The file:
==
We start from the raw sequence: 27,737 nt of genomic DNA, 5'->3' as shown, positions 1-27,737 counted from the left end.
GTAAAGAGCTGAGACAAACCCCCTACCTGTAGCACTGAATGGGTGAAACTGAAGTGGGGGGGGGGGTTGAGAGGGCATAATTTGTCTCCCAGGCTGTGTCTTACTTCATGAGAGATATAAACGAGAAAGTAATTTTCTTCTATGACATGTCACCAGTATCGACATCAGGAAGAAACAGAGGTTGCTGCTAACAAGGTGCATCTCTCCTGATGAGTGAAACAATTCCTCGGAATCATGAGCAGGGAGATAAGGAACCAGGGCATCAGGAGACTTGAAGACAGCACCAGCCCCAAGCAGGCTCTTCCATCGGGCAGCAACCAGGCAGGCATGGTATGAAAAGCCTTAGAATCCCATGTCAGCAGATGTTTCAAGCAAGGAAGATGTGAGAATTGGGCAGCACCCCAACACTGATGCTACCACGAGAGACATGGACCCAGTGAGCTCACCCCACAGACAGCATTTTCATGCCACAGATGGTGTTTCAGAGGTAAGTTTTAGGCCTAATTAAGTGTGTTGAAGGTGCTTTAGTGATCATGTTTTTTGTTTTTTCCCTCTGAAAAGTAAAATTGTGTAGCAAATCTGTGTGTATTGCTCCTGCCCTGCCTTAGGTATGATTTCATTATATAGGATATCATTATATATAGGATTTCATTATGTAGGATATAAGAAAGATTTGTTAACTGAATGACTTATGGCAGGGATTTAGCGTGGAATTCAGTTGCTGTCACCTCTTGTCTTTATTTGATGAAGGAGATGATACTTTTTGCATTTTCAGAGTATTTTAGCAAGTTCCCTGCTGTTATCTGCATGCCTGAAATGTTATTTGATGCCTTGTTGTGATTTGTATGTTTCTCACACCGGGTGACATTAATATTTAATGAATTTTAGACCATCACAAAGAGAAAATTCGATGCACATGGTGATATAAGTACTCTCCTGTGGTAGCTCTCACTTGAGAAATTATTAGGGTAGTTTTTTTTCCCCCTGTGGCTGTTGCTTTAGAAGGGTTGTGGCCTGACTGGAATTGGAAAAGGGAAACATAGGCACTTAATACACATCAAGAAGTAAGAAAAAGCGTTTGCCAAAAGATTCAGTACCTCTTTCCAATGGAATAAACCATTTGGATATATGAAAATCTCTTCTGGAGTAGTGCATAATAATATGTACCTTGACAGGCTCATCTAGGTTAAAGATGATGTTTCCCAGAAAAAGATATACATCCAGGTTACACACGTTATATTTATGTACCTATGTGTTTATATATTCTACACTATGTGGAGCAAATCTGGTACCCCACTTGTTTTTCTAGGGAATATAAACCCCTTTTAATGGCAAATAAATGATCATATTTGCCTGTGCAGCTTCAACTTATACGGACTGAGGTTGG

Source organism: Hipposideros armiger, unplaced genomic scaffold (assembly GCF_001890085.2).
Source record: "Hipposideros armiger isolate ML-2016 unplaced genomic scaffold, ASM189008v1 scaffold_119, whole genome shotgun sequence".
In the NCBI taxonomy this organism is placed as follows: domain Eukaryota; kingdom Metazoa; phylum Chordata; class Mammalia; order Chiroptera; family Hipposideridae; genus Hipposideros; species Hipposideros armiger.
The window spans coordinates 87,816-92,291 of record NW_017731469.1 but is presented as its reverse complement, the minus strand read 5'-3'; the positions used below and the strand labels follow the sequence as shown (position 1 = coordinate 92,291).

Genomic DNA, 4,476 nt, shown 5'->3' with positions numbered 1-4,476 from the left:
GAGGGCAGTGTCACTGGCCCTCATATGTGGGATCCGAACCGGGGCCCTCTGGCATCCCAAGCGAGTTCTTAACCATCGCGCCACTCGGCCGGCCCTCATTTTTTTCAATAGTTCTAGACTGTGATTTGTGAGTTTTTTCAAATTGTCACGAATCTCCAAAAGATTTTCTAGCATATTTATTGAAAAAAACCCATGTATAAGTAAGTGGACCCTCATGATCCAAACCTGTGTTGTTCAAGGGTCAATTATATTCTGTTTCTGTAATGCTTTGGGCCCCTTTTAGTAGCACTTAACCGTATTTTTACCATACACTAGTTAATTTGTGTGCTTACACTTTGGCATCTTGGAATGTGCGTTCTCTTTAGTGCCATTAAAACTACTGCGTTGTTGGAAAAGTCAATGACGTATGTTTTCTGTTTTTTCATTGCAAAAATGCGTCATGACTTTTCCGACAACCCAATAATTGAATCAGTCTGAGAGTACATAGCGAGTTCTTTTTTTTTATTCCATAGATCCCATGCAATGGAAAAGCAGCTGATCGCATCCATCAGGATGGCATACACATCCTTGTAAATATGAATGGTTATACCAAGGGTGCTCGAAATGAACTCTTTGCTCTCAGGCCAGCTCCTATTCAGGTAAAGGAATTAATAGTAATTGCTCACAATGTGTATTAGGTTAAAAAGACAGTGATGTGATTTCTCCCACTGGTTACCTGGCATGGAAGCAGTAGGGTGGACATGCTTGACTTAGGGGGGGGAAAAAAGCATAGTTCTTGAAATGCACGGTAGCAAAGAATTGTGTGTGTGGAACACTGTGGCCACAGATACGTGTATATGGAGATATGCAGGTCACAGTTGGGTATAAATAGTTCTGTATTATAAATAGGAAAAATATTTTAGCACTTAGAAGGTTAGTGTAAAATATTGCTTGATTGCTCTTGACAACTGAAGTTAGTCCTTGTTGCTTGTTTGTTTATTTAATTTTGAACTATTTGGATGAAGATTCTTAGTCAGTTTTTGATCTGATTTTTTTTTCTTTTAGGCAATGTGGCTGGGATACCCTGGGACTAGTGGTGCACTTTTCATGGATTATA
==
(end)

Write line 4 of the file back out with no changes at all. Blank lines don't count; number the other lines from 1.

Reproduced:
Source record: "Hipposideros armiger isolate ML-2016 unplaced genomic scaffold, ASM189008v1 scaffold_119, whole genome shotgun sequence".